Frankenstein and the Spark of Being

How did Regency period ideas about science and electricity influence Mary Shelley's tale of an infamous creation. Frank A.J.L. James and J.V. Field explain.

The story of Frankenstein has now become a myth. That is, it has taken on a life of its own independent of Mary Shelley's text, and indeed even independent of certain parts of her narrative. Modern versions of the myth, from the film starring Boris Karloff (1931) to the television advertisements for the denationalisation of National Power (1990), show electricity being used to bring the monster to life.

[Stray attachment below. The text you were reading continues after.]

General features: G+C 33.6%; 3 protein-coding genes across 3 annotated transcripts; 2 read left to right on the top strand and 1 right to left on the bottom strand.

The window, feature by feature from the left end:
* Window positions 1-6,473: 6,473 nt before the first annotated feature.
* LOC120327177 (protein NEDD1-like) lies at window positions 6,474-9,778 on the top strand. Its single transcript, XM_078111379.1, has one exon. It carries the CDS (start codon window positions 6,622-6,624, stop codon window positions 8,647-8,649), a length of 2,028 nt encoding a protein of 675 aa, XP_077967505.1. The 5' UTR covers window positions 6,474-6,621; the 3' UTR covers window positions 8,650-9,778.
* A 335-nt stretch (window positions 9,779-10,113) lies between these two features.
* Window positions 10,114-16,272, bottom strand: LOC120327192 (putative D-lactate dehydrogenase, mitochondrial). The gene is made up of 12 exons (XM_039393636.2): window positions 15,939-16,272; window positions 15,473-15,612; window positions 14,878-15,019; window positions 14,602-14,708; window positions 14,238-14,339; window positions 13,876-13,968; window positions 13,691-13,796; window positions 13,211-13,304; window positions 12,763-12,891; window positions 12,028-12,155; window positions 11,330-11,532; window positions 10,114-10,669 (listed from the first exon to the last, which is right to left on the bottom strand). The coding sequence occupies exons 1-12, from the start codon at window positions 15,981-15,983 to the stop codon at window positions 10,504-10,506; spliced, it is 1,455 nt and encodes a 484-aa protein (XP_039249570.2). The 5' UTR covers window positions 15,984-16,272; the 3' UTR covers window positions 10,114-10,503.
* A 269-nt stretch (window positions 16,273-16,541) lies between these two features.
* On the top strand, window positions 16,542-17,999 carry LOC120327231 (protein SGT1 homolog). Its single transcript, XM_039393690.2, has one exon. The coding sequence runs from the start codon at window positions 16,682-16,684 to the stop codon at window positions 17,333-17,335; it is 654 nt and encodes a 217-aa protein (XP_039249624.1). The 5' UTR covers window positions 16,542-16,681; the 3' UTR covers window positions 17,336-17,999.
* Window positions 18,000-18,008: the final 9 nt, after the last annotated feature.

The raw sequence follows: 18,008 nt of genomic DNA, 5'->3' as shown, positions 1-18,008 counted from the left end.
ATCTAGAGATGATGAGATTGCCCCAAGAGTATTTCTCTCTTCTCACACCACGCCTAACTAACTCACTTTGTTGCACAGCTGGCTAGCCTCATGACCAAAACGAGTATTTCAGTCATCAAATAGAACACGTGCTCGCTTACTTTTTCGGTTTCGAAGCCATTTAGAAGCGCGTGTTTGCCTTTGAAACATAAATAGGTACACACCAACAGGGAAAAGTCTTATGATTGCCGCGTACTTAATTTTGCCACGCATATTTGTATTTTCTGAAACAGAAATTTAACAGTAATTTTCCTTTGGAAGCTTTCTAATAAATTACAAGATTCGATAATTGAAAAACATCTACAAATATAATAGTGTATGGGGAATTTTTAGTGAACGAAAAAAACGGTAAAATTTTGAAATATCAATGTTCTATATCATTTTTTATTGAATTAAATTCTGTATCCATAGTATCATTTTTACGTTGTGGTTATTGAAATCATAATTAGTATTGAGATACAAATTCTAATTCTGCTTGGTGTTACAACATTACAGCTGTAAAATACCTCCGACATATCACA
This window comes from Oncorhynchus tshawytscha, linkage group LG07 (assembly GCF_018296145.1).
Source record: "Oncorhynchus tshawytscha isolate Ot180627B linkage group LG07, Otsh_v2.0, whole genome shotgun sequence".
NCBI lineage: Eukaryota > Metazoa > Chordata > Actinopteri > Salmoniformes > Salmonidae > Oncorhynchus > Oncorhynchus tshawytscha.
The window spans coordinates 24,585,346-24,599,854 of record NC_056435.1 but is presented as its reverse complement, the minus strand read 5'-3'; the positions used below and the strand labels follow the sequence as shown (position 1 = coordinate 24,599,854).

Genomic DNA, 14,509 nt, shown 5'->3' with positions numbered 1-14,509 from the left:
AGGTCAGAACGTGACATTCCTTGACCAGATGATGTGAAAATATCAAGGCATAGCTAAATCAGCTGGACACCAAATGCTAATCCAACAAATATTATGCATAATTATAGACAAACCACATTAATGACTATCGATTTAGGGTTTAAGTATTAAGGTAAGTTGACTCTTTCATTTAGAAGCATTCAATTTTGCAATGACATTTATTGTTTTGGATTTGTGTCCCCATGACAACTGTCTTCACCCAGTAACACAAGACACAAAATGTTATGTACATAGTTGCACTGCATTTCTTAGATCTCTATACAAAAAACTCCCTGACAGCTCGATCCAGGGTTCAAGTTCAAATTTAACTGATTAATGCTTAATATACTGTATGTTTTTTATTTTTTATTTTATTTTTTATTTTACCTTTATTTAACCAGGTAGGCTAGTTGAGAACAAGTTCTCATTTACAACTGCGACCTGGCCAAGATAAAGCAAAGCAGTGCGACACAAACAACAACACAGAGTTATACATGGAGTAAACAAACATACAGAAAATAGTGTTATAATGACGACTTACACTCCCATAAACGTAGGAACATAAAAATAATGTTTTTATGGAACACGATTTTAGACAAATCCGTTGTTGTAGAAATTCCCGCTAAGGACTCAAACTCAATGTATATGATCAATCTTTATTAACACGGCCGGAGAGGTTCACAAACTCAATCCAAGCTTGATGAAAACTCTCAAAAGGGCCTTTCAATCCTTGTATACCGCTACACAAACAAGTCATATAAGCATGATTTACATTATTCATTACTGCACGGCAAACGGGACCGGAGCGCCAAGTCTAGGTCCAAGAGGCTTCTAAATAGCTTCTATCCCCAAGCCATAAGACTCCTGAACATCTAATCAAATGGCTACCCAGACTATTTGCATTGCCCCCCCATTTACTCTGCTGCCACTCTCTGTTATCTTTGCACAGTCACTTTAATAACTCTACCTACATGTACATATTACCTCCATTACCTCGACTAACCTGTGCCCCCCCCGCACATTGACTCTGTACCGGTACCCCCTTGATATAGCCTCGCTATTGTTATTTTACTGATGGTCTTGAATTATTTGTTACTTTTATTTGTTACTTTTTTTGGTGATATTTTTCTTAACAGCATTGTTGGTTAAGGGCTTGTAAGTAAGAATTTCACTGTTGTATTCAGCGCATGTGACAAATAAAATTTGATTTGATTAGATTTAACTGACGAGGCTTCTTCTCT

The electricity comes from generators of a kind unknown at the time of the novel's first publication, in 1818. It is interesting to note that at the time of the Karloff film, as at that of the television advertisement, the question of electricity supply was an important matter of public debate. Thus in both cases the images from the myth were expressive of elements embedded in the general culture of the time.

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